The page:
Swarm behaviour
A flock of auklets exhibit swarm behaviour From a more abstract point of view, swarm behaviour is the collective motion of a large number of self-propelled entities.[1] From the perspective of the mathematical modeller, it is an emergent behaviour arising from simple rules that are followed by individuals and does not involve any central coordination. Swarm behaviour was first simulated on a computer in 1986 with the simulation program boids.[2] This program simulates simple agents (boids) that are allowed to move according to a set of basic rules. The model was originally designed to mimic the flocking behaviour of birds, but it can be applied also to schooling fish and other swarming entities. Models[edit]

Cellular automaton
The concept was originally discovered in the 1940s by Stanislaw Ulam and John von Neumann while they were contemporaries at Los Alamos National Laboratory. While studied by some throughout the 1950s and 1960s, it was not until the 1970s and Conway's Game of Life, a two-dimensional cellular automaton, that interest in the subject expanded beyond academia. In the 1980s, Stephen Wolfram engaged in a systematic study of one-dimensional cellular automata, or what he calls elementary cellular automata; his research assistant Matthew Cook showed that one of these rules is Turing-complete. Wolfram published A New Kind of Science in 2002, claiming that cellular automata have applications in many fields of science. These include computer processors and cryptography.

Data structure
Different kinds of data structures are suited to different kinds of applications, and some are highly specialized to specific tasks. For example, B-trees are particularly well-suited for implementation of databases, while compiler implementations usually use hash tables to look up identifiers. Data structures provide a means to manage large amounts of data efficiently, such as large databases and internet indexing services. Usually, efficient data structures are a key to designing efficient algorithms. Some formal design methods and programming languages emphasize data structures, rather than algorithms, as the key organizing factor in software design.
Agent-Based Computational Economics (Tesfatsion)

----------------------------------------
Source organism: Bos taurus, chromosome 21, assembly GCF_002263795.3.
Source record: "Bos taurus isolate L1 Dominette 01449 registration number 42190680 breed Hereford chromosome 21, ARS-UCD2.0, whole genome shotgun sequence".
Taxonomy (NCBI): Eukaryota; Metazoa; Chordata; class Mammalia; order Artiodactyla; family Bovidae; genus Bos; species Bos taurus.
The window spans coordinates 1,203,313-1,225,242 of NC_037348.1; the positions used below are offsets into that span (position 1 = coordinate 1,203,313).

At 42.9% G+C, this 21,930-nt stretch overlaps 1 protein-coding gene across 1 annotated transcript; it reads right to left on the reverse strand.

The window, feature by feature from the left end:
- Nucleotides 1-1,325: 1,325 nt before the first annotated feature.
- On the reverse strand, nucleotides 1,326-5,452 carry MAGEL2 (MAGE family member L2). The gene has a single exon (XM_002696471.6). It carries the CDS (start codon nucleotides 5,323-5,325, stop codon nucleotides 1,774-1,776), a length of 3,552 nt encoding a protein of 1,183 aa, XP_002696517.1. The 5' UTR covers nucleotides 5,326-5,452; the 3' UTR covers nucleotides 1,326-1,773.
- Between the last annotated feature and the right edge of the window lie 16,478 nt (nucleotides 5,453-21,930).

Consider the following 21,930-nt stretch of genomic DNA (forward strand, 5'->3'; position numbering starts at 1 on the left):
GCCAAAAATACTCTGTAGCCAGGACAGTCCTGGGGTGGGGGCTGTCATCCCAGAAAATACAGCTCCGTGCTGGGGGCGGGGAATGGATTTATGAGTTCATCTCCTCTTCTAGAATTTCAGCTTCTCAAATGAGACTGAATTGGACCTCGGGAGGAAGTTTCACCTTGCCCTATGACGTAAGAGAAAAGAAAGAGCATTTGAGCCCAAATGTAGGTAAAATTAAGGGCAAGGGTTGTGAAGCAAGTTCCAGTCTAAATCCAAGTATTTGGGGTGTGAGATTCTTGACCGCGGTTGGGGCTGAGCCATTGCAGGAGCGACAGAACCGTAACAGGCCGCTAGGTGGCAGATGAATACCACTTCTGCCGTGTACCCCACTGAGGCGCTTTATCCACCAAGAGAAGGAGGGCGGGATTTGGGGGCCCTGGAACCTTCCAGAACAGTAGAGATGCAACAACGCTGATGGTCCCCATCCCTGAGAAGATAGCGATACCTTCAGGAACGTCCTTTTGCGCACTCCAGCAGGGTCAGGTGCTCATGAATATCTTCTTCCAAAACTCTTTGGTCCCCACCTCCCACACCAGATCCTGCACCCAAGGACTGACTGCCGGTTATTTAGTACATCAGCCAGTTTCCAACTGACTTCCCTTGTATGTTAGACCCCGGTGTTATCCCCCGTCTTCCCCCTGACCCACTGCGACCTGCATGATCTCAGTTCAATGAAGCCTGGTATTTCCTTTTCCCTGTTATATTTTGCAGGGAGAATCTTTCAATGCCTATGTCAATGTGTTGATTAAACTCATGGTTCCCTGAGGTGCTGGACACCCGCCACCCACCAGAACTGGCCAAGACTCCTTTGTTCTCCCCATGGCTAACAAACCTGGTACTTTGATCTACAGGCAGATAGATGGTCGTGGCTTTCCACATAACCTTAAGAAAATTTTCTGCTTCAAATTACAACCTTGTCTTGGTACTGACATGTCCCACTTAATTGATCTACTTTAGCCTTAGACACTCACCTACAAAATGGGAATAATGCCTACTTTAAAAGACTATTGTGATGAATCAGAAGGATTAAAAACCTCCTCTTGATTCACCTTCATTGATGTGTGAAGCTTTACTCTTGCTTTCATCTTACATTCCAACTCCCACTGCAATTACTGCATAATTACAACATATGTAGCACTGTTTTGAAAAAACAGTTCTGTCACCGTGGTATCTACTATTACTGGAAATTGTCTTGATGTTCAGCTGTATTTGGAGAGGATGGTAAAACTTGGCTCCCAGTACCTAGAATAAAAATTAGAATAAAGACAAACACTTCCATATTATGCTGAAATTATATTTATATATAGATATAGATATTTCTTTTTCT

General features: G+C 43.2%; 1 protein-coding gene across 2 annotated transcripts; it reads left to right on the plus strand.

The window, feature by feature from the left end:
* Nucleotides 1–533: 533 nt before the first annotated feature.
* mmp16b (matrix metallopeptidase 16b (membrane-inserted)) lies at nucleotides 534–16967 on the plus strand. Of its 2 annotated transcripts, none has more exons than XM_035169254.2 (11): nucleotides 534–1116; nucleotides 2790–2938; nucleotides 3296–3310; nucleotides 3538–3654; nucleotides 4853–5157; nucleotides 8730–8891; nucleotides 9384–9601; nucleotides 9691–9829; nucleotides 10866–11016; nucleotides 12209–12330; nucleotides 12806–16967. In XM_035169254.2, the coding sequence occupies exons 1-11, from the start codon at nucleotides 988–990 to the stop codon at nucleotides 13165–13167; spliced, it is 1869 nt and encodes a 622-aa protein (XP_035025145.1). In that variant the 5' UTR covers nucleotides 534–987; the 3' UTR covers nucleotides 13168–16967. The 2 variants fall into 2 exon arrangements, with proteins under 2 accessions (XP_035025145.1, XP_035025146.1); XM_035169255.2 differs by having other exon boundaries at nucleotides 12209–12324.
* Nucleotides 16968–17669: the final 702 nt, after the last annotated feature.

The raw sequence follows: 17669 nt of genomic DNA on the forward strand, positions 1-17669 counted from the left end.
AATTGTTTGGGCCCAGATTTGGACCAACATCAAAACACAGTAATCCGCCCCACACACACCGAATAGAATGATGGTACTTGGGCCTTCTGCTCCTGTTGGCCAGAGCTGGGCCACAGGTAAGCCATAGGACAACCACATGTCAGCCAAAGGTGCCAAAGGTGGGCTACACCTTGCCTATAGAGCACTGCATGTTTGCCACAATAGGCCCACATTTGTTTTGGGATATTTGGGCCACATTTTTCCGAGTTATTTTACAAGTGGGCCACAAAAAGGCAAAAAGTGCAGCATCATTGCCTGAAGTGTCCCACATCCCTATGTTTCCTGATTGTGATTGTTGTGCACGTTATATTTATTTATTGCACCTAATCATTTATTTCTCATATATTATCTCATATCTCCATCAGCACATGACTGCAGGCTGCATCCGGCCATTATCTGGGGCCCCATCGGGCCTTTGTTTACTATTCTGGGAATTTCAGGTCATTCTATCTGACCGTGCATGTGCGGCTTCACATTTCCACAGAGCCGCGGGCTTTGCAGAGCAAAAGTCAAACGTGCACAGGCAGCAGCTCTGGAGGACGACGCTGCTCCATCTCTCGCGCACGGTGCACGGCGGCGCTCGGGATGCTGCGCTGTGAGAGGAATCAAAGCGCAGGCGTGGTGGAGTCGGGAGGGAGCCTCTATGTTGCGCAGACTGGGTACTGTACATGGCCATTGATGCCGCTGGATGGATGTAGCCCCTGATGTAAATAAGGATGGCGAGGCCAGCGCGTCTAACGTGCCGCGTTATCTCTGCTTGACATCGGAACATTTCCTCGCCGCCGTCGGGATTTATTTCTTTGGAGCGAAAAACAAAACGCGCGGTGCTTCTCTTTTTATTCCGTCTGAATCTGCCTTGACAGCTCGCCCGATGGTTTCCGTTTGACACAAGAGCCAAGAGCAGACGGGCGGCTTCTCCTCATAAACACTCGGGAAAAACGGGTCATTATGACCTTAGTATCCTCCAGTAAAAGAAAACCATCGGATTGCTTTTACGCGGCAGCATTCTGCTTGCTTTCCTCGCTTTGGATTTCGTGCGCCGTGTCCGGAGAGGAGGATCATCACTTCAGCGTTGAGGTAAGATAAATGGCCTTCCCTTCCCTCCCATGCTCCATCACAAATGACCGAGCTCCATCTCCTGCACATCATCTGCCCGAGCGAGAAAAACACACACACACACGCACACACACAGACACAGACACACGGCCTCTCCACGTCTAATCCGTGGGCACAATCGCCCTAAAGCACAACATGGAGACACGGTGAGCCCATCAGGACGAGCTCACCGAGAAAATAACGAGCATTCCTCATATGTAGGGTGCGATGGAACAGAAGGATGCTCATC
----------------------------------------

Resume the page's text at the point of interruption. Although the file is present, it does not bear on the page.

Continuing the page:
Growing Economies from the Bottom Up Welcome to the ACE Website Agent-based computational economics (ACE) is the computational modeling of economic processes (including whole economies) as open-ended dynamic systems of interacting agents. Here "agent" refers broadly to a bundle of data and methods representing an entity residing within the dynamic system. Examples of possible agents include: individuals (e.g., consumers and producers); social groupings (e.g., families, firms, communities, and government agencies); institutions (e.g., markets and regulatory systems); biological entities (e.g., crops, livestock, and forests); and physical entities (e.g., infrastructure, weather, and geographical regions). Thus, agents can range from passive system features to active data-gathering decision makers capable of sophisticated learning and social behaviors.

Euler equations (fluid dynamics)
In fluid dynamics, the Euler equations are a set of equations governing inviscid flow. They are named after Leonhard Euler. The equations represent conservation of mass (continuity), momentum, and energy, corresponding to the Navierâ€“Stokes equations with zero viscosity and without heat conduction terms.
Fractal
Figure 1a. The Mandelbrot set illustrates self-similarity. As the image is enlarged, the same pattern re-appears so that it is virtually impossible to determine the scale being examined.

Category:Data structures
In computer science, a data structure is a way of storing data in a computer so that it can be used efficiently. Often a carefully chosen data structure will allow a more efficient algorithm to be used. The choice of the data structure must begin from the choice of an abstract data structure. Subcategories This category has the following 13 subcategories, out of 13 total.
Lagrangian
The Lagrangian, L, of a dynamical system is a function that summarizes the dynamics of the system. The Lagrangian is named after Italian-French mathematician and astronomer Joseph Louis Lagrange. The concept of a Lagrangian was introduced in a reformulation of classical mechanics introduced by Lagrange known as Lagrangian mechanics.

Percolation threshold
Percolation threshold is a mathematical term related to percolation theory , which is the formation of long-range connectivity in random systems. Below the threshold a giant connected component does not exist; while above it, there exists a giant component of the order of system size. In engineering and coffee making , percolation represents the flow of fluids through porous media, but in the mathematics and physics worlds it generally refers to simplified lattice models of random systems or networks (graphs), and the nature of the connectivity in them. The percolation threshold is the critical value of the occupation probability p , or more generally a critical surface for a group of parameters p 1 , p 2 , ..., such that infinite connectivity ( percolation ) first occurs.

List of data structures
List of data structures From Wikipedia, the free encyclopedia Jump to: navigation, search This is a list of data structures.
Swarm robotics
Swarm of open-source Jasmine micro-robots recharging themselves Swarm robotics is a new approach to the coordination of multirobot systems which consist of large numbers of mostly simple physical robots. It is supposed that a desired collective behavior emerges from the interactions between the robots and interactions of robots with the environment. This approach emerged on the field of artificial swarm intelligence, as well as the biological studies of insects, ants and other fields in nature, where swarm behaviour occurs.